North-East: Police, political leaders must act fast to consolidate military gains – NEDA

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The North East Development Agenda (NEDA) has called on the police and political leaders in the northeast to build on the tremendous achievements of the military in the region.

NEDA gave the charge in a statement signed by its President Alhaji Ali Tanko on Sunday.

Nigeria’s once troubled northeast zone, a supposed stronghold of Boko Haram/ISWAP terrorists in years past is now enjoying relative peace and tranquillity thanks to the gallant Nigerian Army.

Chief of Army Staff (COAS), Lieutenant General T.Y Burarai, himself led the final clearance operation that has consumed hundreds of the fleeing radical jihadists.

However, NEDA believes this progress would be tainted without the support and collaboration of other actors such as the police and the elites.

According to the group, these terrorists have abandoned the fight and fled inwards into Nigeria’s other towns and villages where troops are not stationed.

As it isn’t the role of the military to carry out civil policing, NEDA reckoned that the cooperation of the police and the leaders is required to fish these fleeing terrorists.

The group, therefore, called on the Nigeria Police Force and political leaders from the region to immediately swing into action to consolidate on the gains made by the military in keeping the area free of Boko Haram.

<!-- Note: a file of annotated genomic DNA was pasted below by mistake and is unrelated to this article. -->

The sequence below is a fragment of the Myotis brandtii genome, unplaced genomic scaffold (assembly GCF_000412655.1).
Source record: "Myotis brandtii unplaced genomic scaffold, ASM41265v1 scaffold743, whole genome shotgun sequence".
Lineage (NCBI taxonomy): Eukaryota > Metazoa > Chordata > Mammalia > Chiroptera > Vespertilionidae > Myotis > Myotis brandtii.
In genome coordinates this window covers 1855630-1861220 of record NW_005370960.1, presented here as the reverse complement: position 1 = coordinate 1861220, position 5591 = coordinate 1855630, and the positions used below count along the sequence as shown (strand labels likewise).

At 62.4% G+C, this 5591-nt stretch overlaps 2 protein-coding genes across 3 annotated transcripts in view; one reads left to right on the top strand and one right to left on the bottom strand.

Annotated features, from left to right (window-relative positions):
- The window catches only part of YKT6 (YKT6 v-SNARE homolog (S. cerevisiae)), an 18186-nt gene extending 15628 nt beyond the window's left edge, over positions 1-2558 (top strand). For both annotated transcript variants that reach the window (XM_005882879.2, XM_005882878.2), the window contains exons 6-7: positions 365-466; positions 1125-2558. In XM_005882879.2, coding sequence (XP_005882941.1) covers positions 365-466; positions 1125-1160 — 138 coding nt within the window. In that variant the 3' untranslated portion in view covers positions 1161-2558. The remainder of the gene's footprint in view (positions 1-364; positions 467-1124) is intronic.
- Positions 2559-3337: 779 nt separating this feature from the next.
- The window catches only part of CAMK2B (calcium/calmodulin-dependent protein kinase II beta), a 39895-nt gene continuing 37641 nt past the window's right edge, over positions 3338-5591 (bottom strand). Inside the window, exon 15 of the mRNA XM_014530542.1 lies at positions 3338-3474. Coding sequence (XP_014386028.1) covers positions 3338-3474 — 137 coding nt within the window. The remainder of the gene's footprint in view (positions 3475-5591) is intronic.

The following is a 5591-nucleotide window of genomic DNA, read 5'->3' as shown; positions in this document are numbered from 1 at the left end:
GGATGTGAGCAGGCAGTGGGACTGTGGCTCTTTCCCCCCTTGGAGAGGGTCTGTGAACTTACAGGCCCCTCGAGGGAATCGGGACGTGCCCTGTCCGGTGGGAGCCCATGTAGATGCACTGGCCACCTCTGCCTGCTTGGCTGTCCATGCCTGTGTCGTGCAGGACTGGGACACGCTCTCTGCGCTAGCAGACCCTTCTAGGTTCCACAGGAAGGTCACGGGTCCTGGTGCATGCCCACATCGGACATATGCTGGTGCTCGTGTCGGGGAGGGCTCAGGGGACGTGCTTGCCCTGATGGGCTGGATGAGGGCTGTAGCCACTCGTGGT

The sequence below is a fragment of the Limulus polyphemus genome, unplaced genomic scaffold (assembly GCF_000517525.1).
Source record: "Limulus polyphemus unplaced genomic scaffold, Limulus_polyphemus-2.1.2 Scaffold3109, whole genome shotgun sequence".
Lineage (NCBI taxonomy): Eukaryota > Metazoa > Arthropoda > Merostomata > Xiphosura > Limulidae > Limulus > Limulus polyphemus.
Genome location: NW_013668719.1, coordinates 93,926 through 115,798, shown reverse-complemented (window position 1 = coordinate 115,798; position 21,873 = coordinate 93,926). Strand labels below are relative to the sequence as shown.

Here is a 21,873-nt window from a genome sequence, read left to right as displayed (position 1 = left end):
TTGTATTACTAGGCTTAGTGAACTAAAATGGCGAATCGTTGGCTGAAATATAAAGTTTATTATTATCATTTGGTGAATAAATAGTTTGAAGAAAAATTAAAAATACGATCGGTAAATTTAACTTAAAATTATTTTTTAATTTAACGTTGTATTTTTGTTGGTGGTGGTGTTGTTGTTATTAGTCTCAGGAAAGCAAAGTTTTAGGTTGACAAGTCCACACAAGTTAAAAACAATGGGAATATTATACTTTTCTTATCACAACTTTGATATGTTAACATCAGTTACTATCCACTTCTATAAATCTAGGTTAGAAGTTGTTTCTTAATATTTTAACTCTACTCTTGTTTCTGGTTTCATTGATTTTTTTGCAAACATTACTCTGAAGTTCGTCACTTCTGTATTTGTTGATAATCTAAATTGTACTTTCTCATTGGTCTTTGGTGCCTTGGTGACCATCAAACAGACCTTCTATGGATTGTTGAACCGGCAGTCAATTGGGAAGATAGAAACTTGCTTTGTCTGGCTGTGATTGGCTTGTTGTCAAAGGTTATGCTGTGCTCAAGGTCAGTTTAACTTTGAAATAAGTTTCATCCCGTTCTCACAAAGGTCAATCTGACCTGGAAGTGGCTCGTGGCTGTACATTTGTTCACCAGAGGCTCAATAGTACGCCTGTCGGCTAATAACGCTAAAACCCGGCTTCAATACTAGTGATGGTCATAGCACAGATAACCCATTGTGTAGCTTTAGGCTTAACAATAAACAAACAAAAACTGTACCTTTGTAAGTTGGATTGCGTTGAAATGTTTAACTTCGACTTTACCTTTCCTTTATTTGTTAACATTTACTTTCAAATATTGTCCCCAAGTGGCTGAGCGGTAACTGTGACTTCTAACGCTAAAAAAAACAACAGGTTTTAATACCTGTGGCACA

Read full statement below:

The progress that has been made by the Nigerian Army and other services of the military in ridding the north east of Boko Haram has been reassuring given the scale on the terrorists have been killed and their camps decommissioned. But there is urgent need to act in ensuring that there is no vacuum created in places from where Boko Haram elements ts have been eliminated.

The North East Development Agenda (NEDA) is consequently calling on the civil police, being the Nigeria Police Force and political leaders from the region to immediately swing into action to consolidate on the gains made by the military in keeping the area free of Boko Haram. A delay in doing this will make everyone that failed to take action liable should there be a resurgence of terrorism in Nigeria.

The military remains in pursuit of fleeing terrorists as it continues to drive the battle deeper into anywhere that Boko Haram is found to have a presence. Some of these terrorists apparently abandoned the fight and fled inwards into Nigeria’s other towns and villages where troops are not stationed. This is an area in which the political leaders are needed to galvanize the people into providing useful information that will help security agents mop up these fighters.